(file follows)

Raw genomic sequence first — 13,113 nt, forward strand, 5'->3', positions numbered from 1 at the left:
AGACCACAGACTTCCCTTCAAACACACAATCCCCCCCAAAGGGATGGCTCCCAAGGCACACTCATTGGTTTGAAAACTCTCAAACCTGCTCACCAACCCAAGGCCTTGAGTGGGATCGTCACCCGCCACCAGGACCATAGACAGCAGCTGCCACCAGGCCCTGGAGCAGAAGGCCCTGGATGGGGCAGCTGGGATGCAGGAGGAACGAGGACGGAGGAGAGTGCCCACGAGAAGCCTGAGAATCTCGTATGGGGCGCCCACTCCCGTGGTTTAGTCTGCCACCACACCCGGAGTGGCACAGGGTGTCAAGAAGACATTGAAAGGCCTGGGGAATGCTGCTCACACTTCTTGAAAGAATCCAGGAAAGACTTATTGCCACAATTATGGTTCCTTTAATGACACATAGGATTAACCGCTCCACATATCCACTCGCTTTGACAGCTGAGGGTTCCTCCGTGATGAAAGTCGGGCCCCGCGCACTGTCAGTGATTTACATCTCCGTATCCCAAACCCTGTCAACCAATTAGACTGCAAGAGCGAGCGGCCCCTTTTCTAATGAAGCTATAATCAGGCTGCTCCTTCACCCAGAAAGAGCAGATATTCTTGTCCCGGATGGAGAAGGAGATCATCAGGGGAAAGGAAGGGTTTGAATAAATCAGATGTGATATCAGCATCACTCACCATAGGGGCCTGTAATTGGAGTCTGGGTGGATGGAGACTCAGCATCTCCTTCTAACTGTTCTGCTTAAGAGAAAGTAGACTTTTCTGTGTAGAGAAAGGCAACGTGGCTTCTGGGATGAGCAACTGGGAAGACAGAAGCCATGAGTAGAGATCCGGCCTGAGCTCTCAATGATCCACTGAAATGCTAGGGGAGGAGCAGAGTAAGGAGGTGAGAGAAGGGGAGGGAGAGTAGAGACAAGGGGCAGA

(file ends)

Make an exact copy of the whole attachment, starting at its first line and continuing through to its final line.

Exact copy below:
Raw genomic sequence first — 13,113 nt, forward strand, 5'->3', positions numbered from 1 at the left:
AGACCACAGACTTCCCTTCAAACACACAATCCCCCCCAAAGGGATGGCTCCCAAGGCACACTCATTGGTTTGAAAACTCTCAAACCTGCTCACCAACCCAAGGCCTTGAGTGGGATCGTCACCCGCCACCAGGACCATAGACAGCAGCTGCCACCAGGCCCTGGAGCAGAAGGCCCTGGATGGGGCAGCTGGGATGCAGGAGGAACGAGGACGGAGGAGAGTGCCCACGAGAAGCCTGAGAATCTCGTATGGGGCGCCCACTCCCGTGGTTTAGTCTGCCACCACACCCGGAGTGGCACAGGGTGTCAAGAAGACATTGAAAGGCCTGGGGAATGCTGCTCACACTTCTTGAAAGAATCCAGGAAAGACTTATTGCCACAATTATGGTTCCTTTAATGACACATAGGATTAACCGCTCCACATATCCACTCGCTTTGACAGCTGAGGGTTCCTCCGTGATGAAAGTCGGGCCCCGCGCACTGTCAGTGATTTACATCTCCGTATCCCAAACCCTGTCAACCAATTAGACTGCAAGAGCGAGCGGCCCCTTTTCTAATGAAGCTATAATCAGGCTGCTCCTTCACCCAGAAAGAGCAGATATTCTTGTCCCGGATGGAGAAGGAGATCATCAGGGGAAAGGAAGGGTTTGAATAAATCAGATGTGATATCAGCATCACTCACCATAGGGGCCTGTAATTGGAGTCTGGGTGGATGGAGACTCAGCATCTCCTTCTAACTGTTCTGCTTAAGAGAAAGTAGACTTTTCTGTGTAGAGAAAGGCAACGTGGCTTCTGGGATGAGCAACTGGGAAGACAGAAGCCATGAGTAGAGATCCGGCCTGAGCTCTCAATGATCCACTGAAATGCTAGGGGAGGAGCAGAGTAAGGAGGTGAGAGAAGGGGAGGGAGAGTAGAGACAAGGGGCAGA